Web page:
* Total failed to find evidence supporting drill-minister
* New exploration failure clouds Cyprus oil & gas prospects
* French group says in talks over further exploration (Adds Total comments)
By Michele Kambas
NICOSIA, Jan 21 (Reuters) - French energy company Total is likely to abandon its current search for oil and gas off Cyprus after failing to find tangible evidence of reserves, dealing a blow to the island’s hopes of a natural resource bonanza after a painful bailout in 2013.
Cypriot energy minister Yiorgos Lakkotrypis said on Wednesday that Total, granted a concession two years ago, had failed to pinpoint reserves that would justify costly drilling.
“The company informed us some months ago that it was having difficulty finding any structures, targets, in the blocks it had a licence for ... and they informed us last September they had not found any target to drill,” Lakkotrypis told state radio.
Total is among a raft of international oil exploration and production companies, including BP and ConocoPhillips , that have slashed 2015 budgets in light of lower oil prices.
Drilling in the east Mediterranean is costly, because of its considerable depth. Asked if authorities had been told drilling will not commence, Lakkotrypis said: “Essentially yes.”
A Total spokeswoman confirmed the group had completed its surveys on Blocks 10 & 11 without finding any potential drilling targets, adding however that Total was “currently discussing with local authorities a potential programme of additional exploration works in the area.”
Cyprus needed a 10 billion euro ($11.6 billion) bailout in early 2013, and had partly pinned hopes on natural gas to aid recovery.
Total’s decision was unlikely to have a significant effect on Cyprus’s short-term outlook, but would be a dampener in the medium and longer term, said Sofronis Clerides, associate professor at the Department of Economics at the University of Cyprus.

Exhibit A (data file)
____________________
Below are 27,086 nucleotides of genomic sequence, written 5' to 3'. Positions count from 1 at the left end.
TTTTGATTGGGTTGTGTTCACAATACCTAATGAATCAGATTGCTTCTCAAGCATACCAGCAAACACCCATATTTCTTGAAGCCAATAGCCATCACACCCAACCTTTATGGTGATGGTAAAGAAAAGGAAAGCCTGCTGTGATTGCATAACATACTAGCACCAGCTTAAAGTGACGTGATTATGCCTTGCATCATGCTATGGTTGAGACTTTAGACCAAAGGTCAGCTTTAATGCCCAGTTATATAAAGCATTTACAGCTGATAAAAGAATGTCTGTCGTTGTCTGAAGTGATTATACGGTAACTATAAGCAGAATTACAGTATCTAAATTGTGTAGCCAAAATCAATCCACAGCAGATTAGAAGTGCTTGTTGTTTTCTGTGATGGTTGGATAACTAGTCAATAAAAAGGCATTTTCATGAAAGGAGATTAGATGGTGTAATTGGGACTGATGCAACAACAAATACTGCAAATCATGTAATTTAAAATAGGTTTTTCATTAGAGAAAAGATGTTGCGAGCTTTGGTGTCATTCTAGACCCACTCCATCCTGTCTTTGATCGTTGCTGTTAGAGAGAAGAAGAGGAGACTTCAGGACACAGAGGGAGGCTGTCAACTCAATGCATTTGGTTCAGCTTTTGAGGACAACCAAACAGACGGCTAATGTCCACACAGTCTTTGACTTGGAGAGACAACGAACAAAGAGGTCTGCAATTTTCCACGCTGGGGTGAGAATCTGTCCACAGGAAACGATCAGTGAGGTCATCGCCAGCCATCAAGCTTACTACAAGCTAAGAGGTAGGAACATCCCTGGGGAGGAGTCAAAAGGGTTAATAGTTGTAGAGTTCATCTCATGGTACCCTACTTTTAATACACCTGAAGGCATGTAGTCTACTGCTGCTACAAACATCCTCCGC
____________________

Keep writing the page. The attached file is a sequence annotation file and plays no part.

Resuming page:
“An important upside risk just became less likely. Expectations that natural resource revenues and related economic activity will fuel a faster economic recovery will have to be adjusted.
“The only silver lining is that Cyprus may now be able to have a discussion about its natural resource prospects that is grounded in reality rather than in wishful thinking,” he told Reuters.
Italy’s ENI failed to find gas in a drill last year and is now searching elsewhere off Cyprus. U.S. energy company Noble found gas reserves in 2011.
Cyprus’s neighbour Turkey has challenged Nicosia’s right to drill for gas, maintaining the island’s estranged Turkish Cypriots have an equal claim. The island was split in a Turkish invasion in 1974 following a brief Greece-inspired coup.
Lakkotrypis said any decision by Total was unrelated to the political controversy.
$1 = 0.8632 euros Additional reporting by Michel Rose in Paris; Editing by Jason Neely and Mark Potter